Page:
Have you noticed that there are less people to help you when you step into a store these days? And when you do find someone, can they answer your question and do they give you the right answer? Often not.
Having the correct information at the point of sale is really important for us to make considered decisions…
“What is modal?” I asked a young assistant when looking at an article of bedding.
“Cotton,” she replied.
But it wasn’t. I looked it up on my phone as we were speaking: “Modal fabric, which is also known as HWM rayon, is a type of rayon that is commonly used in consumer textiles. This fabric is considered to be semi-synthetic since it is made from a combination of organic and synthetic material.”
So, I thought it would be good to look at some of the new fabrics in sheeting and towelling and explain what they really are.
In sheeting, there is: modal, Tencel and viscose – the major three fabrics. Each claims to be more organic than cotton, but when you look at the process of them, I fail to see how that can be.
Modal is very similar to Tencel and has similar properties. Modal is derived from beech trees, Tencel, also known as lyocell, is derived from the eucalyptus tree, and viscose is from bamboo.
So here is the big eco dilemma….
Part of the popularity of modal and Tencel comes from their ‘more eco-conscious production process and bio-degradable properties’. But actually, it’s not an entirely green product. Several steps in the production process show otherwise in the eco-friendly value stakes.
Using chemicals in the production stages damages the environment. Carbon disulfide used in modal production is a neurotoxin. One of the major disease control reports explains that it hurts organisms and can cause nerve and organ damage with prolonged exposure.
Because of this, manufacturers have started using chemical ‘scrubbers’ to reduce their environmental impact.
The production of modal, Tencel and viscose can place a heavy toll on forestation. Some companies use sustainable practices by planting regenerative beech and eucalyptus trees. However, not all manufacturers do, and those that don’t follow ethical practices risk that their production process may damage the environment.
While the new materials do come with some benefits, they also readily absorb water and body oils; this could lead to discolouring and marking, making the fabric look dirtier and weaker.
On top of these issues, the fabrics are frequently restricted to dry cleaning only in terms of maintenance, meaning that any sheets and mattresses made with modal, Tencel and viscose are more difficult to keep clean without pricey dry-cleaning services.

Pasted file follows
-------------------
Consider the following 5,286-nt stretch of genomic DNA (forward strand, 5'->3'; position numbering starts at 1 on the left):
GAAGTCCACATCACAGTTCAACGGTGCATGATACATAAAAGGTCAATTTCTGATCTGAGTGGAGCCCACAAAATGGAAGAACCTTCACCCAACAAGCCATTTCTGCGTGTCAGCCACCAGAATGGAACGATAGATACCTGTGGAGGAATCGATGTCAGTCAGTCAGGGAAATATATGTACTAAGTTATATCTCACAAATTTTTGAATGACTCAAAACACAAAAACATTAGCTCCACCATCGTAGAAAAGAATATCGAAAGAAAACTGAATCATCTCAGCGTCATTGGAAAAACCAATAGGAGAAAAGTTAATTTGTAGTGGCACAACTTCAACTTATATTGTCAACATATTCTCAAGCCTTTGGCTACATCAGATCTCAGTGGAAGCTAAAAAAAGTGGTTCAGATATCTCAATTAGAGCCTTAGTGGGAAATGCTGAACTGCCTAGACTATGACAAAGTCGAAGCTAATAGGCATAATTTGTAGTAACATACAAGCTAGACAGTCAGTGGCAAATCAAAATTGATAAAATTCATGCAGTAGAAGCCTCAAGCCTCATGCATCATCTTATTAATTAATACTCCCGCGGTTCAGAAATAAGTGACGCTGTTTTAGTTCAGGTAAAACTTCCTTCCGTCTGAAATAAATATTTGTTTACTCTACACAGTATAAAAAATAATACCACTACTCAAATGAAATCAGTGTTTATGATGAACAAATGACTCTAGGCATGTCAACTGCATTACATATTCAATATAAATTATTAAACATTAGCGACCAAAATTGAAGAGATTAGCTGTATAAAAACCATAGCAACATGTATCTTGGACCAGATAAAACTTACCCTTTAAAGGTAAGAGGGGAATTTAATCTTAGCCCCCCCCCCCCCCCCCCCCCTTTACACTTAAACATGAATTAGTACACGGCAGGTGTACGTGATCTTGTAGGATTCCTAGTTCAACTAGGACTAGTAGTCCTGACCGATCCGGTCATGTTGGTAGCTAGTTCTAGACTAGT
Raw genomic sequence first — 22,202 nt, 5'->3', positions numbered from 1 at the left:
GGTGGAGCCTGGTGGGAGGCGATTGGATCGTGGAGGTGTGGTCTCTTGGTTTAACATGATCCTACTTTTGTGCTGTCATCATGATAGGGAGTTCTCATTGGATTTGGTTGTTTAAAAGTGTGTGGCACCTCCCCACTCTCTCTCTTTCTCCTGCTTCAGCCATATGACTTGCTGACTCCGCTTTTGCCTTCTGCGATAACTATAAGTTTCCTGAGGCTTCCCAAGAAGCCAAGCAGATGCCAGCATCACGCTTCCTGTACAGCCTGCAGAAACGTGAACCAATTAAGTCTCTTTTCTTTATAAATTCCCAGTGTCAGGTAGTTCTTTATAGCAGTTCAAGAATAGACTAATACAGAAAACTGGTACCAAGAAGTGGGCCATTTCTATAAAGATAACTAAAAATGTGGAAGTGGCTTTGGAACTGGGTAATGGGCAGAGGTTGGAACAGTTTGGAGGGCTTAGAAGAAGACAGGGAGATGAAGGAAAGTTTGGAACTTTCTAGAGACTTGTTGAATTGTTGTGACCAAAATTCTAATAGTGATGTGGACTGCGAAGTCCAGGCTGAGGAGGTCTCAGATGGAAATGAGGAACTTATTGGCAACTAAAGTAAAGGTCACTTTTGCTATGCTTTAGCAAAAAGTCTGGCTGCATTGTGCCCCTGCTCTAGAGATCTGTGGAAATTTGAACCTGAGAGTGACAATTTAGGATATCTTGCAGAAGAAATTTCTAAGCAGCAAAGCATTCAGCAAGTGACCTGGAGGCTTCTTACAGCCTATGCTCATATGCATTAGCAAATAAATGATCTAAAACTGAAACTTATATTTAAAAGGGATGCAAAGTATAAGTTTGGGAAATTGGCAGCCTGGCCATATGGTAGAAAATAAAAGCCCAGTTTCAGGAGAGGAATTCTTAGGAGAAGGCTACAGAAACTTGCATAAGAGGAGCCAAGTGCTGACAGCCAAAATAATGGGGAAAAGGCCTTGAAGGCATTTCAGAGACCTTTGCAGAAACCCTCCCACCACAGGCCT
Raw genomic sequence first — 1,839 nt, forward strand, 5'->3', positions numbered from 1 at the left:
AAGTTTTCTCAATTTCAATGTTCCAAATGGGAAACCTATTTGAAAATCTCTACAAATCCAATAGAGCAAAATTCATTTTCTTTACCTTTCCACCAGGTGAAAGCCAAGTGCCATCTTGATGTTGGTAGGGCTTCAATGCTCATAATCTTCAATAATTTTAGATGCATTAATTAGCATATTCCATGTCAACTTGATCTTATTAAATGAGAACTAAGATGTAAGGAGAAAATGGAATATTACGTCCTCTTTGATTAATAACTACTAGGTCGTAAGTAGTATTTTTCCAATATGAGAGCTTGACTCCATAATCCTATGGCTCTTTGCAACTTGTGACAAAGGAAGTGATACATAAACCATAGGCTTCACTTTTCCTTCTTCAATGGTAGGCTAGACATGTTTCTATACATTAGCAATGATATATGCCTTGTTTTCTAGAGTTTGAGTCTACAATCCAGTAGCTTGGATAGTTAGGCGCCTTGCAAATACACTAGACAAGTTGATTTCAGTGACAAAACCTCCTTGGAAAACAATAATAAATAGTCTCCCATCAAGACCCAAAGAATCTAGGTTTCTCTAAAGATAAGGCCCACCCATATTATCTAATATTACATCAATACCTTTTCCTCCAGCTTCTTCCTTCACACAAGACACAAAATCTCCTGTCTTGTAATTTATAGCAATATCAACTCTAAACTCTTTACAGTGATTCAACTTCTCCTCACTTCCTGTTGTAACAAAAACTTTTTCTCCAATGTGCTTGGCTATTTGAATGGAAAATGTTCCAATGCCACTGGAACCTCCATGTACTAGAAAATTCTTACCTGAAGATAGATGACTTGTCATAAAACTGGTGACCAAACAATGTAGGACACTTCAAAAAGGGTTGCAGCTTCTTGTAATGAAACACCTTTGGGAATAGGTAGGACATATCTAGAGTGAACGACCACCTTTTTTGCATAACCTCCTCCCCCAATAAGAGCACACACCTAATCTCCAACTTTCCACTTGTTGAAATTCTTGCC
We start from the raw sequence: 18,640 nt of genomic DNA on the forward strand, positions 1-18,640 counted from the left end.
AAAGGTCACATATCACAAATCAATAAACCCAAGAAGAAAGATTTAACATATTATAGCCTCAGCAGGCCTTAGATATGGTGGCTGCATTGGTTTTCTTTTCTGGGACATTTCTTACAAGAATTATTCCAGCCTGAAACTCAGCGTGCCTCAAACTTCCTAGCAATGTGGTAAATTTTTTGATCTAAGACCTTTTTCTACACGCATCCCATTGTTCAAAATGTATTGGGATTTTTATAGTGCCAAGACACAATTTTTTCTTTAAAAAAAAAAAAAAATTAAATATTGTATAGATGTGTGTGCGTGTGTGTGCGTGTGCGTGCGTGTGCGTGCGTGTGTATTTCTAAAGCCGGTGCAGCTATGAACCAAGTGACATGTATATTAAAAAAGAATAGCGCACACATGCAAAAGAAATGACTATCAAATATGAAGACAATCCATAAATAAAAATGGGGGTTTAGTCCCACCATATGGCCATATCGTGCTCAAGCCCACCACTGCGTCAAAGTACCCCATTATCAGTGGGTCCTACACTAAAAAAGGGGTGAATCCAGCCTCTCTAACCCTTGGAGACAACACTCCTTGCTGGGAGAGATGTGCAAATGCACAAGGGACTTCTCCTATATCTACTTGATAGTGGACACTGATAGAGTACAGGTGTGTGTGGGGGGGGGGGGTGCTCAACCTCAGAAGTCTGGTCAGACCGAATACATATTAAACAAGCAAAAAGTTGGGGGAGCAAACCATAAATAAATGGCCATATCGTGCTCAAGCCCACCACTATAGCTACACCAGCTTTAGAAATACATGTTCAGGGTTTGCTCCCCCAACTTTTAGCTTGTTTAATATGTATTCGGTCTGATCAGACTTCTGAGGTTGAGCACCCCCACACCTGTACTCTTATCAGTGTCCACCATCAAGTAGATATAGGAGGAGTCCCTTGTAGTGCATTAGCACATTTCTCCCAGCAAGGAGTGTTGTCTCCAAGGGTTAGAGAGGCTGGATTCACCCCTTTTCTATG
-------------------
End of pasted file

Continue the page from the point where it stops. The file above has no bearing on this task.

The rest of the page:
Regardless of which material you choose for your sheets, you need to be aware of the pros and cons of the choices that are out there, and their properties.
Cotton lends itself very well to a multitude of conditions. On the other hand, modal, Tencel and viscose fare well in the budget department while also feeling luxurious, but have a larger negative impact on the environment.
All are used widely in bedding today, and being conscious of how they perform and the environmental impact will allow you to make a considered decision when buying.
So, what are eco-friendly towels?
Towels are one of the most used items in any home. They are essential for keeping us clean, dry and comfortable. However, many towels that are sold at your local supermarket or home retailer can contain harmful substances like formaldehyde and benzene which can be toxic if absorbed by the skin.
Again, these chemicals are often added during the manufacturing process, not only as a preservative but also to help create a softer towel fabric. Luckily, there is an easy solution: eco-friendly towels!
Eco-friendly towels are made from 100% organic cotton. Cotton towels are thicker, plusher and brilliantly delicate; however, they do take a little longer to dry.
A good weight of bathroom towel for ecological purposes is 500 to 650 grams and ideally double stitched on each side so that it will last longer with a header that won’t waste.
Bamboo, Tencel and microfibre towels all have the same processing issues as sheets.
Linen etc. buy towels that have an ecological treatment, not used on other towels readily available in Portugal or in the home shops. Indanthren is ecological and sustainable. This treatment was developed hundreds of years ago and ensures colour fastness. Towels treated with this are resistant to sun and chlorine and so last years longer.
These fluffy friends will help make your bathroom experience more enjoyable! With just a few simple changes, such as using these eco-friendly towels instead of toxic ones, you could significantly cut down on water use and chemical exposure while helping save the planet for future generations.
By Karen Love
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